Following the withdrawal of his J Class yacht Hanuman from the Antigua Classic Yacht Regatta, Jim Clark sends a further letter to to all J Class owners
Following the withdrawal of his J Class yacht Hanuman from the Antigua Classic Yacht Regatta on the grounds of excessive professionalism (read previous web story), Jim Clark has sent a further letter to to all J Class owners suggesting a way forward for the class. This is what he has to say:
There seems to quite a stir amongst the owners and the yachting press regarding my cancellation of Hanuman/Endeavour II participation in the races in Antigua. Let me explain my reasoning more fully and make a proposal for a J-Class event.
From the beginning, it has been my impression that for rule-conformance and safety, there were 4-6 professionals on each J-Class boat that is raced. This is the spirit of the J-Class rules that I was told, and everyone involved in my building of Endeavour II/Hanuman will attest to this.
As I slowly got drawn towards this Antigua event, I put together a team in this spirit, but I was adamant that I not spend a lot of money just to win a race. Then I heard for the first time that Ranger had 17 paid professionals, and I chose not to compete against a professional team.
The world of sail-boat racing can be quite fun, but spending obscene amounts of money to win a race, in the opinion of most reasonable people, is not a very worthy thing to do. It contributes to an elitist image of sailing, which I have never wanted to be a part of. As a result, I have never gotten involved in professional racing. No one begrudges the professionals who make their living doing this, but those of us who spend lavishly to win a race should at least contribute to the world in other ways.
Like all of you, I consider the J-Class boats the most spectacular and beautiful America’s Cup boats ever made, and it would certainly be a major event to see them all racing together in a highly visible venue. But we have the opportunity to improve this sport for such an event by setting an example, rather than continuing to contribute to its elitist image, such as in the current America’s Cup, where the spending has gotten completely out of control.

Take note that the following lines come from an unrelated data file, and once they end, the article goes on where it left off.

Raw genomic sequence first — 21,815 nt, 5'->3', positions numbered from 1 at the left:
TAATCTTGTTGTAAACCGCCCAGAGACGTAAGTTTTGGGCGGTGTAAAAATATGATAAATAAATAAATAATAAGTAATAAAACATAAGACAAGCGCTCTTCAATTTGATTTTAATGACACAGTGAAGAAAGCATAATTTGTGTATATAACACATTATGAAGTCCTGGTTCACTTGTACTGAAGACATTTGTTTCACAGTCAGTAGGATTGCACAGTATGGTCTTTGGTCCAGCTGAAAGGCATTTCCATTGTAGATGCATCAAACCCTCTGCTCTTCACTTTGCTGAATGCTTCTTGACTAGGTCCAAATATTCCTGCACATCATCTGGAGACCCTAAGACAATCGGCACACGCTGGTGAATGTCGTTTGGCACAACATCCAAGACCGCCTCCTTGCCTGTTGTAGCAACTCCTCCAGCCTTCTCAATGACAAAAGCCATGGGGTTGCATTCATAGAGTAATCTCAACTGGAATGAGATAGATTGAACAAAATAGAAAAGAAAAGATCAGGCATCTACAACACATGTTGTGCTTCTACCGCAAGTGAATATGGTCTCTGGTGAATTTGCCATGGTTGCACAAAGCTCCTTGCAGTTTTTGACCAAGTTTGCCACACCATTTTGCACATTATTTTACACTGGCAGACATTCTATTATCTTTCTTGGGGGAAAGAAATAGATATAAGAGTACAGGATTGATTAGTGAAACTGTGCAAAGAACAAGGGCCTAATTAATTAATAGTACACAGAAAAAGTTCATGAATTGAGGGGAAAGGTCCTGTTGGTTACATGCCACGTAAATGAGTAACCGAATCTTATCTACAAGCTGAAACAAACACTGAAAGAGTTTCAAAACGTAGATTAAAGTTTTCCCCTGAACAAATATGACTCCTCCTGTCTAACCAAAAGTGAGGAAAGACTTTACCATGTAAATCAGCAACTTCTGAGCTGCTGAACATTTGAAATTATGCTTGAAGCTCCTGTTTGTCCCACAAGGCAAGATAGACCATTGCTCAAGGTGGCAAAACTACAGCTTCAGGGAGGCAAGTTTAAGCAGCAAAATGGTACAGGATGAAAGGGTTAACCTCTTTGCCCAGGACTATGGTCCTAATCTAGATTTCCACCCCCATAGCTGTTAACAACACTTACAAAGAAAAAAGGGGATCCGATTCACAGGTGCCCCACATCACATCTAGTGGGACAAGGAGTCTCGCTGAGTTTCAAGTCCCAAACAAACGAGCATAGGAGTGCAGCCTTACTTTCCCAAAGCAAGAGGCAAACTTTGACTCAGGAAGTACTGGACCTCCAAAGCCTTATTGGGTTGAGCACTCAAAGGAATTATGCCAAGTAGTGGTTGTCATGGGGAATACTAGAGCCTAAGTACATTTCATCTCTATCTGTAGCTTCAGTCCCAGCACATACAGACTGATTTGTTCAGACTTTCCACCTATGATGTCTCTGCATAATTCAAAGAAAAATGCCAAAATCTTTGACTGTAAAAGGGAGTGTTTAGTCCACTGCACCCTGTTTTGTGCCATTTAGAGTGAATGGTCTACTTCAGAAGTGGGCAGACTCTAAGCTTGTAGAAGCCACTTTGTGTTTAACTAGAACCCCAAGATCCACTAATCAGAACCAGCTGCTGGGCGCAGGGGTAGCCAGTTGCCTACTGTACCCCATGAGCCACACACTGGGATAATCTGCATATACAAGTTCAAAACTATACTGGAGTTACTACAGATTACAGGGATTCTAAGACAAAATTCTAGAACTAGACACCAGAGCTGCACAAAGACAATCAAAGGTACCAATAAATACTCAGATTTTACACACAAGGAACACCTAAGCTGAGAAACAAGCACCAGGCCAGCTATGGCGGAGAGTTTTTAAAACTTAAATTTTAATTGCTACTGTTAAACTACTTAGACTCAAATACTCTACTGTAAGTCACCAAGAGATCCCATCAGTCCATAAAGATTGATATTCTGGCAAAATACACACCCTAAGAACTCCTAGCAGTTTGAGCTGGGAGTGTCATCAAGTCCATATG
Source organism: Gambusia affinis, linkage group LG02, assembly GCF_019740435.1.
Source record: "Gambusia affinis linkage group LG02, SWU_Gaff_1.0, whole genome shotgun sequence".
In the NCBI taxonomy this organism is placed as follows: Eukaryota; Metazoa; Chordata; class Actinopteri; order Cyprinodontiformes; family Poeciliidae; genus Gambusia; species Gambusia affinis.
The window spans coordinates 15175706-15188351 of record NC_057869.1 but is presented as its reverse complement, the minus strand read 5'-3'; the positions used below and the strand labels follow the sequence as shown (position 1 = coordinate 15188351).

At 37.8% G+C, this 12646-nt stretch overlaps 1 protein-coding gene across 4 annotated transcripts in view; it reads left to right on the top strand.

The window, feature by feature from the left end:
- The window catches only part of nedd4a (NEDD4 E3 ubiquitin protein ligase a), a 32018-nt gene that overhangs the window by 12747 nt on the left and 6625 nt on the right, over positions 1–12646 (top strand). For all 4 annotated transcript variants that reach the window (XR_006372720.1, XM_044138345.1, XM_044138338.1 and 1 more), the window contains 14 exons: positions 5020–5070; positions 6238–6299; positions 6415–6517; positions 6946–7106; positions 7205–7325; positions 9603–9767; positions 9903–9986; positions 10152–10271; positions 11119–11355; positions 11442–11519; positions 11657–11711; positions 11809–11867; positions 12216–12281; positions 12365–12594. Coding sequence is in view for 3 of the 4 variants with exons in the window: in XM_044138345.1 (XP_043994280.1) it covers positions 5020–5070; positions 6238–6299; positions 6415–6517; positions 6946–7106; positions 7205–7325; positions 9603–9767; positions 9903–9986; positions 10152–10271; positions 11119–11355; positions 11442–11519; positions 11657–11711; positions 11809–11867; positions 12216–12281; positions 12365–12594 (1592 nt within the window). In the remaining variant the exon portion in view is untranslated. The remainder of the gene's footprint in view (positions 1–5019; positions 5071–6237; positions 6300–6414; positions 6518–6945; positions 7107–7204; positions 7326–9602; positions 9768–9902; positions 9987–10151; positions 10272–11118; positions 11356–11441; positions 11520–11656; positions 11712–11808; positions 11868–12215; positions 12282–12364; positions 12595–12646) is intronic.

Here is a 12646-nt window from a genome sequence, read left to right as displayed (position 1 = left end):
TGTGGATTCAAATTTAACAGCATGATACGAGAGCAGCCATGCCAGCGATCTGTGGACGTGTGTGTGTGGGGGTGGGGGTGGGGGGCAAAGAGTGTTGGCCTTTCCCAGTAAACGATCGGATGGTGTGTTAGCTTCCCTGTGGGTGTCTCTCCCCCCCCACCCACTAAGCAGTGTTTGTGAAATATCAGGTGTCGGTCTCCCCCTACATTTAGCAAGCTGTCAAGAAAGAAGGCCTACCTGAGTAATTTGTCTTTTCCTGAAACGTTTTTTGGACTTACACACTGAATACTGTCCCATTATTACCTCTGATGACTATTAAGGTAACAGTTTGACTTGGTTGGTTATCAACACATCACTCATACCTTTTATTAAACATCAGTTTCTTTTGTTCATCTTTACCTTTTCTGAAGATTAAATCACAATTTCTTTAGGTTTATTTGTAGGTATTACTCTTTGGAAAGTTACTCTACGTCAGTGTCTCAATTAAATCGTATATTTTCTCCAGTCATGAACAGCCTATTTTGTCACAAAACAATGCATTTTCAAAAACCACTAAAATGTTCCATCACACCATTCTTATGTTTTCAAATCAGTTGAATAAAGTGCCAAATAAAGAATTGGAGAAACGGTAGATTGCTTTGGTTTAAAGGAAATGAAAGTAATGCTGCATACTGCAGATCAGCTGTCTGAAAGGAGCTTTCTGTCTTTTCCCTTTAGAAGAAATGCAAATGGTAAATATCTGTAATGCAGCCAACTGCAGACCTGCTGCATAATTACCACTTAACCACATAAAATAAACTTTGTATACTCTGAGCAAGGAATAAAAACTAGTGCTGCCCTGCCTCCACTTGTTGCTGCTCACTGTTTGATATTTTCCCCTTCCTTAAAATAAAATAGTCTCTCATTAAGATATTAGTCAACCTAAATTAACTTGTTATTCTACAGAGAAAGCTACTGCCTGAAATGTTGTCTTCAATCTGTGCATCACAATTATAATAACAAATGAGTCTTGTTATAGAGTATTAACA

So I make the following proposal to the owners of the J-Boats:
For an event commensurate with the America’s Cup in San Francisco, we all race with completely professional crews, and for safety reasons, the owners who choose to drive have a professional standing near the helm to take over when appropriate. If this venue cannot be arranged, or we think it’s too far in the future, we agree on another venue such as the Olympics in England in 2012. But for maximum impact, it should be in a highly visible venue, and it should be a regular event, say every two or three years. So perhaps we do one event in 2012 and another in 2014 at the America’s Cup venue.
As an entry fee, we each post $10 million dollars of our own money to a non-profit of our choice devoted to preserving the worlds marine environment. This must be a legitimate, registered non-profit, and we cannot have any controlling, board-member or similar affiliation with it.
We track what we spend, and it is audited and certified by professional auditors. Anyone can choose to spend what they want, but if any owner spends more than $5 million in preparation and competing for the event, that owner adds to his fund an amount equal to $2 for each dollar spent above the $5 million.
We can each have sponsors, but the sponsors’ contributions must go to the respective non-profit fund as well. I believe that if we can have this event in San Francisco with the America’s Cup, we will draw very large corporate sponsorship and thus greatly increase the contribution to the non-profits’ funds, as this is a natural and highly visible sailing amphitheater.
We race according to traditional yacht-racing rules, with adjustments as agreed upon by us, and we have an agreed-upon handicapping system. Perhaps the J-Class Association rules would be appropriate for this, since they have been designed to make the boats as equally competitive as possible.
The main purpose of rules is safety. Ranger and Velsheda have collided twice in their years of racing. To insure against the possibility of this, prior to the race, each of us posts an amount we all agree upon to separate escrow accounts, the proceeds of which will be paid if needed by the offending owner to the damaged owner, as judged by a racing committee established or sanctioned by us in advance.
We can negotiate the amounts I’ve proposed and the other conditions, but for maximum impact on our sport, and the awareness of the world, the money must be a non-trivial amount. Each of the owners has spent at least $10 million for sails, crew, and boat improvements for the purpose of racing in the past. Now, we should set an example and show the world that at least some “yacht” owners are concerned about more than themselves. It’s the only way I will engage in this type of competition.
I will volunteer to donate what is necessary to create a trophy, up to $500,000. The trophy will be held in a manner similar to the America’s Cup. I suggest The Ocean’s Cup, because I feel it should be about the marine environment.
I believe this could have a tremendous impact on our sport and show the world that “yacht” owners are not just ostentatious exhibitionists racing out of ego to win a trophy. And if enough money can be raised with sponsors, we can have a real impact on the world’s oceanic environment.
Gentlemen, we diminish our own standing and the image of the sport of sailing when we brag about our boats or their sizes. Let’s be bigger than that. We are each fortunate to have the money to spend owning these boats, and if we all do this in the spirit of friendship, dedication to the sport of sailing, and devotion to the oceans that they use, perhaps we can have an impact that makes our own indulgences worthwhile.